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Who Wants a Pair of Smart Glasses Anyway?

The jury is still out on whether smart glasses are a fashion do or don't, but tech companies are already running wild with ideas for how smart spectacles can be used in the future.

Even Apple is reportedly tinkering with the idea of digital glasses, according to Bloomberg — citing unnamed sources. Apple declined to comment.

Image: A Microsoft employee demonstrates the Microsoft HoloLens augmented reality (AR) viewer
A Microsoft employee demonstrates the Microsoft HoloLens augmented reality (AR) viewer on March 30, 2016 in San Francisco, California. Justin Sullivan / Getty Images

Some variations of glasses released over the years have been called dorky (ahem, see the first edition of Google Glass) while others have been heralded as tools to revolutionize the way we work and play, like Microsoft's HoloLens.

Related: Snap Is Using Vending Machines for Its New Camera Glasses

But with so many companies investing in smart eye-wear, is this something that will ever have mass appeal?

Patrick Moorhead, principal analyst at Moor Insights & Strategy told NBC News, that it will take a while "to get it right" but he expects smart glasses to enter the mainstream in ten to 15 years.

"There will be interim products that get us there and will be desired by a small sub-segment of people. I'll argue that is how PCs started. For some people they replaced typewriters and adding machines," he said. "But ten to 15 years in the future, we will all have some kind of way to have an augmented reality experience."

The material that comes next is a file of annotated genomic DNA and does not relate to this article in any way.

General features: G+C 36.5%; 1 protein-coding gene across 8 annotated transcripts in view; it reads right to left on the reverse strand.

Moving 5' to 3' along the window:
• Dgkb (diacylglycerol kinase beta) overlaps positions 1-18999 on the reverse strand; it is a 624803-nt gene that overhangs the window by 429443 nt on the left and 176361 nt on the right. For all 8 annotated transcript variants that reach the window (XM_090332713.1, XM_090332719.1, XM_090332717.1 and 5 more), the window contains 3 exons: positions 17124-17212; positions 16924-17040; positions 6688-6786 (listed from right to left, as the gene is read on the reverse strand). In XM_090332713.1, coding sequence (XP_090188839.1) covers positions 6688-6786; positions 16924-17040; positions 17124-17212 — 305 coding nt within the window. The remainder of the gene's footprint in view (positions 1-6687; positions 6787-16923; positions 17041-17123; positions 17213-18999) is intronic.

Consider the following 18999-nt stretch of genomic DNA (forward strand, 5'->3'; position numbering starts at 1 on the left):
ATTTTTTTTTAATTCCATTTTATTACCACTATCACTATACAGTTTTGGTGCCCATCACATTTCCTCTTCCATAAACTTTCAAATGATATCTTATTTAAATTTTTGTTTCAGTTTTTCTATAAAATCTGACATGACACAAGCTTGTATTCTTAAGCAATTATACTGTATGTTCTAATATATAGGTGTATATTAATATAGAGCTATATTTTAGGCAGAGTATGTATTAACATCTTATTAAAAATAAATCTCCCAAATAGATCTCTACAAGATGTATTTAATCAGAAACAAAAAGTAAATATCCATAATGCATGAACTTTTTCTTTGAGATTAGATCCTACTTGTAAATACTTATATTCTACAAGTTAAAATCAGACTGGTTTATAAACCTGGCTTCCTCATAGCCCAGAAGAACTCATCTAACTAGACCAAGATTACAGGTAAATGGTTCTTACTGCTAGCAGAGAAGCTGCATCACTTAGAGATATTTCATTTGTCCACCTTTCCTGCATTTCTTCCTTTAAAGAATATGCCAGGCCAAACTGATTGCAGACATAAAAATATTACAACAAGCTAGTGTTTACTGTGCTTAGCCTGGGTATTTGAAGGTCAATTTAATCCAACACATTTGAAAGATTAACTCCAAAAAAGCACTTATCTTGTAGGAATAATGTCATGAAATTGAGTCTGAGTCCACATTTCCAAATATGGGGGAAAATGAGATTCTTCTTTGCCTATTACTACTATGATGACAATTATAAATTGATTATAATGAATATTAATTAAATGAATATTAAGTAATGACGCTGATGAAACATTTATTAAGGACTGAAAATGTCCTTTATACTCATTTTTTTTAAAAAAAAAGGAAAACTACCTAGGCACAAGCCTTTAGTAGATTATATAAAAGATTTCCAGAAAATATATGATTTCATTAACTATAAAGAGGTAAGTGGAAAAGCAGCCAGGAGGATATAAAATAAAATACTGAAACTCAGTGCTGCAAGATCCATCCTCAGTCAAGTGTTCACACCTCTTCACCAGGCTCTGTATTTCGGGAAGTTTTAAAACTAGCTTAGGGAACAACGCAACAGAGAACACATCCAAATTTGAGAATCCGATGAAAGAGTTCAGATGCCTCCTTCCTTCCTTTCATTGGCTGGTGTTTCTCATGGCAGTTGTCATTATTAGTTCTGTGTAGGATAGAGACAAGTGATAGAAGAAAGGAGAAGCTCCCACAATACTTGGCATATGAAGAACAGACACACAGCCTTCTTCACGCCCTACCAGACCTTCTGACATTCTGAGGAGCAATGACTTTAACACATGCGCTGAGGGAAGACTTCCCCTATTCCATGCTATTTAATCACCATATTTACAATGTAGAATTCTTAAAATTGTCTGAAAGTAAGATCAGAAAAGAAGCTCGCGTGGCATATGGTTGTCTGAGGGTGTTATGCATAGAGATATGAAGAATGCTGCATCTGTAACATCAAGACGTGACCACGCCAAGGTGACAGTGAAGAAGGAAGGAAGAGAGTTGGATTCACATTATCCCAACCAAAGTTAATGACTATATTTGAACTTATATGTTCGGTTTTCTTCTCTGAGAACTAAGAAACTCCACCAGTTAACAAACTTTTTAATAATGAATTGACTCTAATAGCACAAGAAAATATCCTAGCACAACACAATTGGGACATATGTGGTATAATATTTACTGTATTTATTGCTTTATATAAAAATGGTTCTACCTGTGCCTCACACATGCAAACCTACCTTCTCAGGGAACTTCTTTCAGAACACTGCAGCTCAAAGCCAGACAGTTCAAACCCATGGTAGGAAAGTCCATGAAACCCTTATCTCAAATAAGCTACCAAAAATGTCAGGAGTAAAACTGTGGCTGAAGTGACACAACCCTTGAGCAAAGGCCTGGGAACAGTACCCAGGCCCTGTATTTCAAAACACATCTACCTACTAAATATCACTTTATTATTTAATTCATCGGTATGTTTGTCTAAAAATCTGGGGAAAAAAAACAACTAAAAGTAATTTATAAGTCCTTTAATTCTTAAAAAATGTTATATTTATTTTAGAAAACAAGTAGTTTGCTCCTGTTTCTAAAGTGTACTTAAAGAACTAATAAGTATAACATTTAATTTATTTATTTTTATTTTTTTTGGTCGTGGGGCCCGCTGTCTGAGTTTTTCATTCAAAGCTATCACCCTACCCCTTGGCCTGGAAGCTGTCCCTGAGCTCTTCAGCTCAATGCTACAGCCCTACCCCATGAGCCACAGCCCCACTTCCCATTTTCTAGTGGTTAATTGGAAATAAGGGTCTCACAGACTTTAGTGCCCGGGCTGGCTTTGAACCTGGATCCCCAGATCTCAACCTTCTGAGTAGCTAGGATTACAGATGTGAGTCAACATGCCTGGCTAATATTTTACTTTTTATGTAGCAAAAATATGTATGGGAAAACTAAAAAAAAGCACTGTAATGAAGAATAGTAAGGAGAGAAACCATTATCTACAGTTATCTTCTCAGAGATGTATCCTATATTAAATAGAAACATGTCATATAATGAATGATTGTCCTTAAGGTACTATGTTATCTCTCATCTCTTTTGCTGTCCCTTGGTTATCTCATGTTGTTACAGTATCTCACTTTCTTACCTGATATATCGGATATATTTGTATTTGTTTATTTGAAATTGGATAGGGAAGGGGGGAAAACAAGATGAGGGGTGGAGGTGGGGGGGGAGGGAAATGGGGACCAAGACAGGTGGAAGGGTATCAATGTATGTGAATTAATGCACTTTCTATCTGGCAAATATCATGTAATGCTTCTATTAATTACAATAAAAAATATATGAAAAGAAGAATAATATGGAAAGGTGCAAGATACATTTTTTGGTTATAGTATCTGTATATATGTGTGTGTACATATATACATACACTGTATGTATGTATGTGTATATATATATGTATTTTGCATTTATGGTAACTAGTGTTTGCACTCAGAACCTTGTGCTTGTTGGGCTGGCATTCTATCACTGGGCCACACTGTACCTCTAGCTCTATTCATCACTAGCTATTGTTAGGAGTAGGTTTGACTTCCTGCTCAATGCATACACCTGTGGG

According to a report from Ericsson, one-third of smartphone users believe wearables will be so important in the future, they expect to have at least five devices beyond the year 2020.

Perhaps the most notable misfire in smart eye-wear was Google Glass. The cyborg-like design that earned the early adopter techies who wore Glass a new nickname: "Glassholes."

It was also plagued by privacy concerns since users could record video in public, leading to the eyewear being banned in some restaurants, theaters and strip clubs. Google ended its explorer program in January 2015, noting the product was in its infancy and that the team had more work to do on the next iteration.

"Google Glass was an absolute train wreck failure for some really obvious reasons," Moorhead said. "We are a long way from augmented reality being pervasive, but there will be some areas people will jump on board and there are always those pioneers that do it first."

Moorhead said he's not surprised Apple may be working on a pair of smart glasses, and he thinks they have a great shot at nailing the user experience.

"While Apple may not be the first [to come out with smart glasses], they also have a different bar of acceptability," he said. They don't beta test their customers. They want to make sure they nail the experience."

While it's just a report now, Moorhead said there's something worth remembering about the world's most valuable company.

"Apple is working on everything all the time," he said.